Put yourself in a carriage, make that a gold one, being pulled by the finest horses through a nasty crowd growing nastier. Someone leans over and whispers, “Your majesty, the people are hungry; they have no bread.” You reply in a not-so-sympathetic voice with what becomes one of the most famous lines in history. “Let them eat cake!” It was lines, self-written by the way, no writer’s room to bat around such ideas to see which way gives it just the right cadence, like these that our founder’s knew eventually led to riots in the streets and royal heads on stakes in front of palaces. Nor should we ignore that they knew also that during fiery periods of excess the heads didn’t only belong to once heads of royal families. Any aristocratic head would do.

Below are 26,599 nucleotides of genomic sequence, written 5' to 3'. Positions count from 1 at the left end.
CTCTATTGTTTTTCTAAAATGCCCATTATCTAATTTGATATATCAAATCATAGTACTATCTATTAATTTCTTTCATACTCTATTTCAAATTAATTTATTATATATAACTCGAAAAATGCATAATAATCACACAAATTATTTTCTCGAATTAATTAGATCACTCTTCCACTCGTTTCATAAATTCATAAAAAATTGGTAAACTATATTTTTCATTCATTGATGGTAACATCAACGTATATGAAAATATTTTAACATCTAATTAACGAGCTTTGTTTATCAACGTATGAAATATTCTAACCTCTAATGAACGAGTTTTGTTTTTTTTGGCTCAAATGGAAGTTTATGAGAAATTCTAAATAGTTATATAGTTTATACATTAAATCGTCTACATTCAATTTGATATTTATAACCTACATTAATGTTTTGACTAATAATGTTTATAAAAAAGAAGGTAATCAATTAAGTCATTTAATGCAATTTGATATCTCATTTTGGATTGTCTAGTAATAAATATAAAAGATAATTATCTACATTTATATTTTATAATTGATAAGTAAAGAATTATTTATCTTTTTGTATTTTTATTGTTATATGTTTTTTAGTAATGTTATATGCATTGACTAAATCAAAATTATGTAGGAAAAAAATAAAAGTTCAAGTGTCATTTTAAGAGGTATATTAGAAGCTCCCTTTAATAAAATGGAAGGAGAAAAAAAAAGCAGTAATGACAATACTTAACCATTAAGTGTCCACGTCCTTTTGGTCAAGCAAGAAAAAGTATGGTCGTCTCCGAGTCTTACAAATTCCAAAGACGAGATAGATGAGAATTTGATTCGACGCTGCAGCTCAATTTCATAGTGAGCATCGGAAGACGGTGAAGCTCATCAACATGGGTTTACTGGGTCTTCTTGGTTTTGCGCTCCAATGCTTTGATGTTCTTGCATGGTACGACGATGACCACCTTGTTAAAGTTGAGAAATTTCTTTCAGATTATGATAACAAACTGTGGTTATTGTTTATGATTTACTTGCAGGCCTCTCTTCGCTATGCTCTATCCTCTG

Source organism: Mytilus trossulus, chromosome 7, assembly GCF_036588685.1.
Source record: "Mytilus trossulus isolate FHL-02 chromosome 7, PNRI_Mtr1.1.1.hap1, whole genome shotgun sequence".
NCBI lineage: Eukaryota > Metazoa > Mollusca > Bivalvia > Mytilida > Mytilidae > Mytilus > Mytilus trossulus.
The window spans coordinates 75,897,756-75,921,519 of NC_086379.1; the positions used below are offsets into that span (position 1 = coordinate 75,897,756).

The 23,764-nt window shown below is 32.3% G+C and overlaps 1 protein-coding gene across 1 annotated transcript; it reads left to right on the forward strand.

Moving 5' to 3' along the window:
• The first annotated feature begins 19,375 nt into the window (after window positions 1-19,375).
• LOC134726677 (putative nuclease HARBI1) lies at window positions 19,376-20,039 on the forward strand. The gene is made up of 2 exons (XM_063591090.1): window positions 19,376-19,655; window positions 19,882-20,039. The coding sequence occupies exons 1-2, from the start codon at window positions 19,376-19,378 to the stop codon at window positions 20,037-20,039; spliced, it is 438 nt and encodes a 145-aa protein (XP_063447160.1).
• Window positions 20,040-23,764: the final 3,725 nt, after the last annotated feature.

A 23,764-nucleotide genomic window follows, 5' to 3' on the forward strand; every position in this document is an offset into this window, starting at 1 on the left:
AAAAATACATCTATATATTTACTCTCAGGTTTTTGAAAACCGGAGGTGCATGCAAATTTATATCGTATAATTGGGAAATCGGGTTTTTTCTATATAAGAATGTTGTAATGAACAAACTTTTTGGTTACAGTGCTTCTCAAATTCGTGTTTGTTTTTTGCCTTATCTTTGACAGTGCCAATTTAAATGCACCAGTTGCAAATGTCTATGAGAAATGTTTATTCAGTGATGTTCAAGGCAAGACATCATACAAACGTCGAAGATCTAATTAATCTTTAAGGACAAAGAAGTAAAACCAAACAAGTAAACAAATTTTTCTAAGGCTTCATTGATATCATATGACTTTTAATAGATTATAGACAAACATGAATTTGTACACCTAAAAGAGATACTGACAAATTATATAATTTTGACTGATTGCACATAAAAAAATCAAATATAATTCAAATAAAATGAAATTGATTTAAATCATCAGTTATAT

Now far away from revolt and revolution they had time to ponder in safety and some of them concluded, “You know, this democracy stuff can be dangerous. It’s a good idea and all, but don’t you think it needs a bit of tempering?”And so was born the idea for the Electoral College and the reason America is a Republic not a pure democracy. And while we have been trumpeting the virtues of democracy lo these many centuries, our leaders have long been finding ways to keep lots of people, different kinds for different reasons, away from the ballot box, that mechanism that is as much a symbol of our democracy as Lady Liberty.